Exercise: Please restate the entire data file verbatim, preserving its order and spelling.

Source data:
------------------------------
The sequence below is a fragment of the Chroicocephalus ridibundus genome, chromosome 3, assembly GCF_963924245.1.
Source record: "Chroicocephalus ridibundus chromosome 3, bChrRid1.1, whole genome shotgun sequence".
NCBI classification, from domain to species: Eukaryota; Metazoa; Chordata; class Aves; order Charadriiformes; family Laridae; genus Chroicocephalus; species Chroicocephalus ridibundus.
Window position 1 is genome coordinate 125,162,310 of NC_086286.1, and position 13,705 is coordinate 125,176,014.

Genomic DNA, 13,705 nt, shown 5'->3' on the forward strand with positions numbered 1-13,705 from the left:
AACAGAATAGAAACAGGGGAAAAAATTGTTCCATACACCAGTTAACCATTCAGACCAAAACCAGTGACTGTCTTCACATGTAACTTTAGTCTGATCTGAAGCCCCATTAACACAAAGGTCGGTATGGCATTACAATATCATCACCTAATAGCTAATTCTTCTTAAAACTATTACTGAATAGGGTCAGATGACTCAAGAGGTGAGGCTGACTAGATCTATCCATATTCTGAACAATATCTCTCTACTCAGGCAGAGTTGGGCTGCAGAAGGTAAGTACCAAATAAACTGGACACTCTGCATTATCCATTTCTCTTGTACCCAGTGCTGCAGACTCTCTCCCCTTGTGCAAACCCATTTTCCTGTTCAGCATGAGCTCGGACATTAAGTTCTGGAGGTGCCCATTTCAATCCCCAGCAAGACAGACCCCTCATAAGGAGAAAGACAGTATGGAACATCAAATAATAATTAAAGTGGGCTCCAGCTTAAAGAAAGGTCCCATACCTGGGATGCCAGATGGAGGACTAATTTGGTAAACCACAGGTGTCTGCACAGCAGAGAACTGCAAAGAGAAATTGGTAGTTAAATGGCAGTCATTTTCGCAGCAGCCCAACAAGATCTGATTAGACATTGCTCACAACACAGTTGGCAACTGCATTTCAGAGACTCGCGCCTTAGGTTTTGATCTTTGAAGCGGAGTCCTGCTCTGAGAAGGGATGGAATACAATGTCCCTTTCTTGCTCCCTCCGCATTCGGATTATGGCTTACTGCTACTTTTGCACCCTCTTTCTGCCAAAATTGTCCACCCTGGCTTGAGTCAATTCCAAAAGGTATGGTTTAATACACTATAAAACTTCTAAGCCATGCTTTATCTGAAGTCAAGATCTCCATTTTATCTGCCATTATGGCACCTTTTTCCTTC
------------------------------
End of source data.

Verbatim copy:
The sequence below is a fragment of the Chroicocephalus ridibundus genome, chromosome 3, assembly GCF_963924245.1.
Source record: "Chroicocephalus ridibundus chromosome 3, bChrRid1.1, whole genome shotgun sequence".
NCBI classification, from domain to species: Eukaryota; Metazoa; Chordata; class Aves; order Charadriiformes; family Laridae; genus Chroicocephalus; species Chroicocephalus ridibundus.
Window position 1 is genome coordinate 125,162,310 of NC_086286.1, and position 13,705 is coordinate 125,176,014.

Genomic DNA, 13,705 nt, shown 5'->3' on the forward strand with positions numbered 1-13,705 from the left:
AACAGAATAGAAACAGGGGAAAAAATTGTTCCATACACCAGTTAACCATTCAGACCAAAACCAGTGACTGTCTTCACATGTAACTTTAGTCTGATCTGAAGCCCCATTAACACAAAGGTCGGTATGGCATTACAATATCATCACCTAATAGCTAATTCTTCTTAAAACTATTACTGAATAGGGTCAGATGACTCAAGAGGTGAGGCTGACTAGATCTATCCATATTCTGAACAATATCTCTCTACTCAGGCAGAGTTGGGCTGCAGAAGGTAAGTACCAAATAAACTGGACACTCTGCATTATCCATTTCTCTTGTACCCAGTGCTGCAGACTCTCTCCCCTTGTGCAAACCCATTTTCCTGTTCAGCATGAGCTCGGACATTAAGTTCTGGAGGTGCCCATTTCAATCCCCAGCAAGACAGACCCCTCATAAGGAGAAAGACAGTATGGAACATCAAATAATAATTAAAGTGGGCTCCAGCTTAAAGAAAGGTCCCATACCTGGGATGCCAGATGGAGGACTAATTTGGTAAACCACAGGTGTCTGCACAGCAGAGAACTGCAAAGAGAAATTGGTAGTTAAATGGCAGTCATTTTCGCAGCAGCCCAACAAGATCTGATTAGACATTGCTCACAACACAGTTGGCAACTGCATTTCAGAGACTCGCGCCTTAGGTTTTGATCTTTGAAGCGGAGTCCTGCTCTGAGAAGGGATGGAATACAATGTCCCTTTCTTGCTCCCTCCGCATTCGGATTATGGCTTACTGCTACTTTTGCACCCTCTTTCTGCCAAAATTGTCCACCCTGGCTTGAGTCAATTCCAAAAGGTATGGTTTAATACACTATAAAACTTCTAAGCCATGCTTTATCTGAAGTCAAGATCTCCATTTTATCTGCCATTATGGCACCTTTTTCCTTC